What? A new post? Yeah, finally back to this. I’d blame the recent fracas with Hamas & starting a new job for my absence, but it’s mostly my fault for not managing my time better. Hopefully I’ll be at least semi-regular going forward. Now, on to the topic at hand.
People talk about the heroes of stories often, especially in my writing circles. Specifically, we end up talking quite a bit about the destruction of the hero in genre fiction over the last several years.
If you look at mainstream entertainment, there is a severe lack of truly good heroes. You’re much more likely to run into dark, angry protagonists who might be the main character and thus the “hero” by default, but they don’t act it, rather doing all sorts of nasty, unpleasant things that heroes just don’t do. It’s hailed as “realism”, of course.
I’m here to talk about something related to this erasure of the hero, but something a little different, something inspired by a tweet I ran into recently, which was calling for more corruption arcs (and fewer villain redemption arcs–I do tend to agree on that; we need to stop redeeming every villain, especially not with “tragic” backstories. Some evil people are just evil.)
But back to heroes. No, no more corruption arcs. The simple reason I hate them is simple: It’s just the destruction of the hero. More nihilistic garbage. However, there’s more to it. The point of heroes is for them to overcome challenges, to resist the urges everyone has, to varying degrees, to make poor choices. Do they need to be perfect people? No, of course not. (But it isn’t a bad thing at all if the hero of a story is a good person firm enough in his beliefs that he is never really at risk of falling to corruption–but that’s a topic for another day.)
We want to see the heroes in our stories tested, pushed to the brink, and to have victory not be assured. But they have to overcome and succeed despite the odds, while not losing themselves.
Many people seem to not understand that in a story, you can have perils that are not physical. Temptations take many forms, and the threat of a character falling to them can be as heart-pounding as any physical danger. What makes the threat of succumbing to base instincts and murdering innocents to further his ends any less a compelling danger than being trapped and disarmed by his mortal enemy? Or the threat of falling back into old, destructive habits and betraying his friends as opposed to facing down a much larger enemy force on his own?
What’s important is seeing the hero we like face down these challenges, come to the edge of falling to them, but then finding a way to get through. The hero refuses to betray his friends even under intense pressure. The hero refuses to let himself return to being a merciless conqueror when the opportunity presents itself. Consciously deciding to stay a hero. Physical threats don’t give you that sort of opportunity, most of the time.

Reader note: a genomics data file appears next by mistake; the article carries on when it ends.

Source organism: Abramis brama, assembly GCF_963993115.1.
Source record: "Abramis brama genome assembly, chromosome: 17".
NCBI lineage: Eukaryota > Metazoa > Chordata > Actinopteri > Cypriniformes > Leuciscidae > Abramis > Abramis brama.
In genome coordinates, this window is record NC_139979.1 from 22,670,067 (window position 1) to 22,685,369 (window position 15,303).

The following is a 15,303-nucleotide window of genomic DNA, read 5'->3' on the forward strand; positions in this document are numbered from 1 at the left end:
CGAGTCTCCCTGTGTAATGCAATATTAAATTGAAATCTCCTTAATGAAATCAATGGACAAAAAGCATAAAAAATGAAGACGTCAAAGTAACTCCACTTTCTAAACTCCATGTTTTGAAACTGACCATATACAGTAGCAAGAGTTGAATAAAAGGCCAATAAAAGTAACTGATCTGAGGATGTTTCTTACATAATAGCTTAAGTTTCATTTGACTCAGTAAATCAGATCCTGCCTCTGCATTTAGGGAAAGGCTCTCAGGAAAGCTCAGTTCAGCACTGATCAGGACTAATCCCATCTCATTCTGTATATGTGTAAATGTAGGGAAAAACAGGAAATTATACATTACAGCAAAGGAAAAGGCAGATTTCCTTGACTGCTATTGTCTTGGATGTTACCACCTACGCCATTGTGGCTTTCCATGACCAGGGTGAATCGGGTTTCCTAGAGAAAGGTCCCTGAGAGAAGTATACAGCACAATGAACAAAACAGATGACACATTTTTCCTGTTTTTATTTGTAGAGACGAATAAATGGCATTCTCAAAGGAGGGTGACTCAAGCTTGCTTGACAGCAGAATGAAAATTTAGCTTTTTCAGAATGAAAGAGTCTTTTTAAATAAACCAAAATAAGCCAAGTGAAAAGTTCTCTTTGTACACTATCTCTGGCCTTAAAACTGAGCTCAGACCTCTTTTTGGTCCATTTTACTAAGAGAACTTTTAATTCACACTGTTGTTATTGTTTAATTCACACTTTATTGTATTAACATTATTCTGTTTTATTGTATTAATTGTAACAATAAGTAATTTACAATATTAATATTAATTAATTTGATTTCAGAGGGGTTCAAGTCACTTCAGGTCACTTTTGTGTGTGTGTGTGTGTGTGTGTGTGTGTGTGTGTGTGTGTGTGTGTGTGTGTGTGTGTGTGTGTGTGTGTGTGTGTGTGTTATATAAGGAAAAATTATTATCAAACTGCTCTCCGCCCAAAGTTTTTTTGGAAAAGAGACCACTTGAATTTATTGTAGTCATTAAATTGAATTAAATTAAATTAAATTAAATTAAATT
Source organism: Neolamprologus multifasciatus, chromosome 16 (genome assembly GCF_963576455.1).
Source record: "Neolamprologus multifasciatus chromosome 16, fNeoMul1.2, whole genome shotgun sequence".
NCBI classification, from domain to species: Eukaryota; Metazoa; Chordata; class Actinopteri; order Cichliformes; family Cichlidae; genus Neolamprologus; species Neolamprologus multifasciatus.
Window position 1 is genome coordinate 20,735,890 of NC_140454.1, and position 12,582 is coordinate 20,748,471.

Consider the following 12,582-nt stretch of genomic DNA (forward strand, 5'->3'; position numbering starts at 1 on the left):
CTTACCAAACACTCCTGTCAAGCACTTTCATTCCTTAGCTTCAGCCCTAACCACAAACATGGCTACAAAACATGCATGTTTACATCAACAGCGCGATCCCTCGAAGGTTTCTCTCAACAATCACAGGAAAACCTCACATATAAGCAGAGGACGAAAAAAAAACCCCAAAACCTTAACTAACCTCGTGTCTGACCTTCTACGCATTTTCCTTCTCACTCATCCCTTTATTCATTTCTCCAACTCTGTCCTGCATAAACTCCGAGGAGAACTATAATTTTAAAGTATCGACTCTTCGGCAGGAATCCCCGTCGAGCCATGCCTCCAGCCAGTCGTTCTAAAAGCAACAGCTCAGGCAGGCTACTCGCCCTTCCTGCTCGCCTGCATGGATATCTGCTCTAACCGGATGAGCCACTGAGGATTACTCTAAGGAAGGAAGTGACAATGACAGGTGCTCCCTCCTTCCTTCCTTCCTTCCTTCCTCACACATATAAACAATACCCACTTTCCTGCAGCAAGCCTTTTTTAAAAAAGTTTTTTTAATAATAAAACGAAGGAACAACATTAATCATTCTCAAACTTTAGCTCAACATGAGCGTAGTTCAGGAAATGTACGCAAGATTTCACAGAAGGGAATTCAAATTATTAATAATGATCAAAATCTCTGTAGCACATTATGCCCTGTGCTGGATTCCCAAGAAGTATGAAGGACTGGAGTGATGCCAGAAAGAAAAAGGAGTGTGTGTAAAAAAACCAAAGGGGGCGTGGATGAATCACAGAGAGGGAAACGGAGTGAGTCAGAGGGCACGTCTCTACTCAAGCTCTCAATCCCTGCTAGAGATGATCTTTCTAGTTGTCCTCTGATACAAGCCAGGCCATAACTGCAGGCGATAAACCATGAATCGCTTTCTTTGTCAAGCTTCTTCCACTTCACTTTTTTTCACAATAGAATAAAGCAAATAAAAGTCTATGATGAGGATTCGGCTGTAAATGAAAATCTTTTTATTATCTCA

And before anyone gets the wrong idea, I’m not saying a hero needs to be a literal boy scout. Batman’s policy of never killing his many murderous foes is idiotic and not heroic. There are times when a truly good hero must take harsh action against evil in order to protect the innocent. Don’t mistake that for a her falling into darkness.
Moreover, stories which end with the hero falling to corruption have inherent problems. It’s a downer, obviously, and dissatisfying for readers who wanted to read about a hero, not a failure. Where does the story go from that point? A redemption arc? Okay, I guess…but then that’s not much different than a hero nearly succumbing before resisting corruption. The main difference being that now our hero has likely done unforgivable things, which forever tarnishes him. Maybe it’s just me, but those aren’t the heroes I want to read about. You either start out with a character doing bad things and then changing (villain redemption arcs–if that’s even the best term for this–may be overdone, but they’re not bad), or have them not fall at all.
And don’t get me started on prequel corruption arcs that “explain” how a villain became the villain. No one cared about why Cruella de Ville became obsessed with murdering puppies, and no one wants a lazy attempt at “humanizing” her. For another example, Darth Vader was a great villain, and his redemption was satisfying and will written. Anakin’s corruption? Not so much. We got all we needed to know about Darth Vader’s past in the original trilogy. We didn’t need a poorly written trilogy explaining how he got there.
Honestly, I can’t think of a single objectively good story about a hero falling to corruption.
However, that’s not to say it cannot be done well. When we’re talking about fiction, anything can be done well and made into a satisfying, enjoyable story. The main point here is that you shouldn’t fall victim to the idea that overly “flawed” heroes, and “heroes” who go bad are in any way better than one who sticks to the right path.
Especially considering the multifaceted attack on heroes today, we need more heroes who not only act like heroes, but stay heroes despite the challenges set in their path.
Such heroes can be seen in my now completed Galaxy Ascendant series, and you can bet that I’ll be writing more heroes who stay heroic, because fiction is meant to be aspirational, and I write what I’d like to read.
Let’s see if I can make another post on here within the next month this time lol. Until then!